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5 IT operations management best practices you need to know

ITOM staff play a vital role in IT platform performance, but limit human interaction and utilize tools and automation to keep everything running smoothly.

ITOM teams are an incredibly important part of an organization. The team's main goal is to keep an IT platform running at peak performance. If everything runs as it should, the organization shouldn't even notice the work an ITOM team performs. However, when things do go wrong, IT operations management teams need to have processes in place to quickly rectify a problem.

IT platforms need to be optimized, resilient, highly available and up to date on maintenance and updates to perform at their best. However, performing all these critical tasks with manual skills isn't the best approach. Despite their ability to find and handle easily identifiable problems, humans are still error-prone creatures. And when humans make mistakes, they can be costly.

Thankfully, there are IT operations management best practices that teams can turn to and limit the chances of a damaging problem in their IT platforms. Here are five best practices every team should follow.

Alignment with the business's priorities

IT is not a separate business department. IT is there is to ensure that the business can respond to the changing market and support its customers in the way they expect. Ensuring that all IT operations management activity is driven by the business's needs is a must.

IT operations management (ITOM) staff may want to pursue new technologies or more technically interesting work. However, the team manager should reel in these desires and ensure that the team is following best practices that align with the business's priorities.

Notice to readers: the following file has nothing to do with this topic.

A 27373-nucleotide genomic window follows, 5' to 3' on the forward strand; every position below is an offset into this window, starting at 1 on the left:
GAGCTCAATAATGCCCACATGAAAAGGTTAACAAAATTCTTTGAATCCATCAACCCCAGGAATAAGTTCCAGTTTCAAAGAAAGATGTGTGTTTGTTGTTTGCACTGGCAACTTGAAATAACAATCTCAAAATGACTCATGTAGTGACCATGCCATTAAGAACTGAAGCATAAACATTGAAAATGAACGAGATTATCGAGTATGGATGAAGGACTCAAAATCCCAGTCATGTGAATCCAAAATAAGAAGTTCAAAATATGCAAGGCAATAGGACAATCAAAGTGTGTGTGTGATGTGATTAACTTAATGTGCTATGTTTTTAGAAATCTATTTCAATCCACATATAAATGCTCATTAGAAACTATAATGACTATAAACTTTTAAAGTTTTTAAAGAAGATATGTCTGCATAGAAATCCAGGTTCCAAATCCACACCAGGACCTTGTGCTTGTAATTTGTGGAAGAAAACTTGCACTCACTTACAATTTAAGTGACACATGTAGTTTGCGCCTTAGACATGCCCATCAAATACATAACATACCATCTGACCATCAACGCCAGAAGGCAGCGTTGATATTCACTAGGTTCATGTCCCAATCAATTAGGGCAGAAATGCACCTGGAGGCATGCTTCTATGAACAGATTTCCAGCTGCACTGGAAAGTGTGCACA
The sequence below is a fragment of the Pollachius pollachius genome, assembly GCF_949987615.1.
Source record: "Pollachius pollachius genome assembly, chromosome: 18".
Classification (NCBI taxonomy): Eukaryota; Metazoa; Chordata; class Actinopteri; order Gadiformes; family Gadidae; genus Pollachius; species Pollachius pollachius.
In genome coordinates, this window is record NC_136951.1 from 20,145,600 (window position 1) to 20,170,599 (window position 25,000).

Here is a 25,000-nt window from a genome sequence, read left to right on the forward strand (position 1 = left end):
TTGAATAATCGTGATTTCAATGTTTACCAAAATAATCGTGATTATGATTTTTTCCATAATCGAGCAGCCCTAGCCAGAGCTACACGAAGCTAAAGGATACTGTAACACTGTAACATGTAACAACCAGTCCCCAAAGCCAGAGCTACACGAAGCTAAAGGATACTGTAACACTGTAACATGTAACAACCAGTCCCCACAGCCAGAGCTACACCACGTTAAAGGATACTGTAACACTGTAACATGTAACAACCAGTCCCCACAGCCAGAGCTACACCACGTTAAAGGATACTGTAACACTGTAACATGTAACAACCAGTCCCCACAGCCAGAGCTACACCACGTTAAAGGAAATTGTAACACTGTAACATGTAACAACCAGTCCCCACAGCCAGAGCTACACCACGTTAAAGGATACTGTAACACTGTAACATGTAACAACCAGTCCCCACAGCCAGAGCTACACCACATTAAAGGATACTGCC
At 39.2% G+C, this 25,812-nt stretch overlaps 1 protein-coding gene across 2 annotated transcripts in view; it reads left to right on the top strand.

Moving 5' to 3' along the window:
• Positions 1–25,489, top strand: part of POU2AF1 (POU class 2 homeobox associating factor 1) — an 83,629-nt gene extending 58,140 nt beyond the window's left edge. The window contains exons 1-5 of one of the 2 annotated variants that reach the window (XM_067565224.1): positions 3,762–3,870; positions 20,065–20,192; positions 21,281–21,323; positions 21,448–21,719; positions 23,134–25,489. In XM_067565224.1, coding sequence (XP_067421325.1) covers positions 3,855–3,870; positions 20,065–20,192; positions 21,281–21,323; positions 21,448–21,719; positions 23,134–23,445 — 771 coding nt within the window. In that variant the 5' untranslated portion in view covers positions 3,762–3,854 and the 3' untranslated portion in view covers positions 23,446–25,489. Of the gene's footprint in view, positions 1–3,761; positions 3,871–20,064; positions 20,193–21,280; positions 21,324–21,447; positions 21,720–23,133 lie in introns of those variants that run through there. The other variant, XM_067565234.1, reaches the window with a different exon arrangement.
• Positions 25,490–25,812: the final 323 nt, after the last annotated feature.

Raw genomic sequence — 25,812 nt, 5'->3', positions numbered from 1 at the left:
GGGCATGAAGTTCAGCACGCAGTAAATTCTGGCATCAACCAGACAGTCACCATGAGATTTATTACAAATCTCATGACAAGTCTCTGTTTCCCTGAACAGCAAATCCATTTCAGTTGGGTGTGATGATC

For example, few organizations need services that are passed off as artificial intelligence now. Instead, tools and services with machine learning and data analytics are more likely to provide added value payback to the business. It is ITOM's responsibility to fight back when development teams try to introduce technology for technology's sake. However, ITOM staff need to be involved with upstream groups and decision-making to stay ahead of potential technology intrusions.

Automated system upgrades and patches

ITOM teams should never manually upgrade or patch a platform. There's a plethora of tools available to automate these tasks. Any organization that tries to manually update and manage its IT platform is asking for trouble.

Not only is the use of automated workflows less error prone, but it is also a faster and cheaper means of ensuring that a platform remains optimized and more secure.

IT help desk operation

Another ITOM best practice to follow is to allow the team to operate and maintain the organization's technical help desk. When combined with the use of continuous monitoring tools, it will provide early warnings when things go wrong on the IT platform and help identify where improvements can be made.